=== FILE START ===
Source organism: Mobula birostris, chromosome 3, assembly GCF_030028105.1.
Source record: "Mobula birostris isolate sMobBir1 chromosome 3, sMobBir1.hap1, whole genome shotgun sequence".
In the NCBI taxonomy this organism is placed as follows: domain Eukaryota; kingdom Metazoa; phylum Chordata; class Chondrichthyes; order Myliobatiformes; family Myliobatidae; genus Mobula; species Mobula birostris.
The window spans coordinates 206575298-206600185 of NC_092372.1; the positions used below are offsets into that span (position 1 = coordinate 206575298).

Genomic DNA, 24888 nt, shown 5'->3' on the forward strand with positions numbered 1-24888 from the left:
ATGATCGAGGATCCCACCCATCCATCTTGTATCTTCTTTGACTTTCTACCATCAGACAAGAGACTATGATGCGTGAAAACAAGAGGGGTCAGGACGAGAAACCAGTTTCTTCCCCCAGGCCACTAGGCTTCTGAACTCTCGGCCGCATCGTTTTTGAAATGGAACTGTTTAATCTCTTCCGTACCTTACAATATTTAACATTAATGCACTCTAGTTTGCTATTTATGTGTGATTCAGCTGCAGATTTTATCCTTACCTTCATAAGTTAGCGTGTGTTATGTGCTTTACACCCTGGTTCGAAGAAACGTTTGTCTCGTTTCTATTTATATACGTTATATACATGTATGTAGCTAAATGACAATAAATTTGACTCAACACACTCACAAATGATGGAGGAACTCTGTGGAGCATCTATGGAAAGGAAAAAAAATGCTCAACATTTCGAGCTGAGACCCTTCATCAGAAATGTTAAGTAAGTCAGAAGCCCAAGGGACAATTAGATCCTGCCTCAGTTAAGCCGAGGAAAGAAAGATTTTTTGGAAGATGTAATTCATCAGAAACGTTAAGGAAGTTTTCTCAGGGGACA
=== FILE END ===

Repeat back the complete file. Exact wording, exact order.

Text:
Source organism: Mobula birostris, chromosome 3, assembly GCF_030028105.1.
Source record: "Mobula birostris isolate sMobBir1 chromosome 3, sMobBir1.hap1, whole genome shotgun sequence".
In the NCBI taxonomy this organism is placed as follows: domain Eukaryota; kingdom Metazoa; phylum Chordata; class Chondrichthyes; order Myliobatiformes; family Myliobatidae; genus Mobula; species Mobula birostris.
The window spans coordinates 206575298-206600185 of NC_092372.1; the positions used below are offsets into that span (position 1 = coordinate 206575298).

Genomic DNA, 24888 nt, shown 5'->3' on the forward strand with positions numbered 1-24888 from the left:
ATGATCGAGGATCCCACCCATCCATCTTGTATCTTCTTTGACTTTCTACCATCAGACAAGAGACTATGATGCGTGAAAACAAGAGGGGTCAGGACGAGAAACCAGTTTCTTCCCCCAGGCCACTAGGCTTCTGAACTCTCGGCCGCATCGTTTTTGAAATGGAACTGTTTAATCTCTTCCGTACCTTACAATATTTAACATTAATGCACTCTAGTTTGCTATTTATGTGTGATTCAGCTGCAGATTTTATCCTTACCTTCATAAGTTAGCGTGTGTTATGTGCTTTACACCCTGGTTCGAAGAAACGTTTGTCTCGTTTCTATTTATATACGTTATATACATGTATGTAGCTAAATGACAATAAATTTGACTCAACACACTCACAAATGATGGAGGAACTCTGTGGAGCATCTATGGAAAGGAAAAAAAATGCTCAACATTTCGAGCTGAGACCCTTCATCAGAAATGTTAAGTAAGTCAGAAGCCCAAGGGACAATTAGATCCTGCCTCAGTTAAGCCGAGGAAAGAAAGATTTTTTGGAAGATGTAATTCATCAGAAACGTTAAGGAAGTTTTCTCAGGGGACA